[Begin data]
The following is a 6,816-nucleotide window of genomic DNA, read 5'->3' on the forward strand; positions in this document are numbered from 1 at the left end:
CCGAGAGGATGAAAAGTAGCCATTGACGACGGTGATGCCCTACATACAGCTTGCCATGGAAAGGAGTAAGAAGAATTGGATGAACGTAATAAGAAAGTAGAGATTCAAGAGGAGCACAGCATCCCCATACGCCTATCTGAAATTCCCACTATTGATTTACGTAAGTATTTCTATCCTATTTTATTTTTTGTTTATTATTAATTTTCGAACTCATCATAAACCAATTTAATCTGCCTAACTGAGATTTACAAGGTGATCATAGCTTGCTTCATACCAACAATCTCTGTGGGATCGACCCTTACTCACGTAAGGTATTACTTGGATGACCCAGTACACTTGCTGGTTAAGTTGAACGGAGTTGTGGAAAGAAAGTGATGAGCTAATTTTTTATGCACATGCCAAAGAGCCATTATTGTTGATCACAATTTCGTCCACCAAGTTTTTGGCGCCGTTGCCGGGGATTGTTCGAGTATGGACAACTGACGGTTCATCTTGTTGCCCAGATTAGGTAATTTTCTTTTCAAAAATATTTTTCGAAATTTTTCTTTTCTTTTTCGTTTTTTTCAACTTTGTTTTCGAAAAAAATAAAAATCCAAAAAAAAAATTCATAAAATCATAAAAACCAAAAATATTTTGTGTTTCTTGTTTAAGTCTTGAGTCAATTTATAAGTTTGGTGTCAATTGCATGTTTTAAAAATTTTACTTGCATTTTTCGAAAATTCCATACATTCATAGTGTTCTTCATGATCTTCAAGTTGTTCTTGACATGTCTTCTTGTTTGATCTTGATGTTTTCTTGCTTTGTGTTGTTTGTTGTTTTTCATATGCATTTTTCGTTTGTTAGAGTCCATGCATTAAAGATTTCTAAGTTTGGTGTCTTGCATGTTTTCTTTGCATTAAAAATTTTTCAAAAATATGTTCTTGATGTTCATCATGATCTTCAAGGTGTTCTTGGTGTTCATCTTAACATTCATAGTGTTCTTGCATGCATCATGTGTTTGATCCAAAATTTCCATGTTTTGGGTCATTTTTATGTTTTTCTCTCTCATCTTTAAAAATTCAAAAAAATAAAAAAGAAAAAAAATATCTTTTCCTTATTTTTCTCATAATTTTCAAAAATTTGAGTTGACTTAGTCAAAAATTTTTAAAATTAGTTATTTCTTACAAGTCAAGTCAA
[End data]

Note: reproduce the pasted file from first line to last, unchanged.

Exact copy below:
The following is a 6,816-nucleotide window of genomic DNA, read 5'->3' on the forward strand; positions in this document are numbered from 1 at the left end:
CCGAGAGGATGAAAAGTAGCCATTGACGACGGTGATGCCCTACATACAGCTTGCCATGGAAAGGAGTAAGAAGAATTGGATGAACGTAATAAGAAAGTAGAGATTCAAGAGGAGCACAGCATCCCCATACGCCTATCTGAAATTCCCACTATTGATTTACGTAAGTATTTCTATCCTATTTTATTTTTTGTTTATTATTAATTTTCGAACTCATCATAAACCAATTTAATCTGCCTAACTGAGATTTACAAGGTGATCATAGCTTGCTTCATACCAACAATCTCTGTGGGATCGACCCTTACTCACGTAAGGTATTACTTGGATGACCCAGTACACTTGCTGGTTAAGTTGAACGGAGTTGTGGAAAGAAAGTGATGAGCTAATTTTTTATGCACATGCCAAAGAGCCATTATTGTTGATCACAATTTCGTCCACCAAGTTTTTGGCGCCGTTGCCGGGGATTGTTCGAGTATGGACAACTGACGGTTCATCTTGTTGCCCAGATTAGGTAATTTTCTTTTCAAAAATATTTTTCGAAATTTTTCTTTTCTTTTTCGTTTTTTTCAACTTTGTTTTCGAAAAAAATAAAAATCCAAAAAAAAAATTCATAAAATCATAAAAACCAAAAATATTTTGTGTTTCTTGTTTAAGTCTTGAGTCAATTTATAAGTTTGGTGTCAATTGCATGTTTTAAAAATTTTACTTGCATTTTTCGAAAATTCCATACATTCATAGTGTTCTTCATGATCTTCAAGTTGTTCTTGACATGTCTTCTTGTTTGATCTTGATGTTTTCTTGCTTTGTGTTGTTTGTTGTTTTTCATATGCATTTTTCGTTTGTTAGAGTCCATGCATTAAAGATTTCTAAGTTTGGTGTCTTGCATGTTTTCTTTGCATTAAAAATTTTTCAAAAATATGTTCTTGATGTTCATCATGATCTTCAAGGTGTTCTTGGTGTTCATCTTAACATTCATAGTGTTCTTGCATGCATCATGTGTTTGATCCAAAATTTCCATGTTTTGGGTCATTTTTATGTTTTTCTCTCTCATCTTTAAAAATTCAAAAAAATAAAAAAGAAAAAAAATATCTTTTCCTTATTTTTCTCATAATTTTCAAAAATTTGAGTTGACTTAGTCAAAAATTTTTAAAATTAGTTATTTCTTACAAGTCAAGTCAA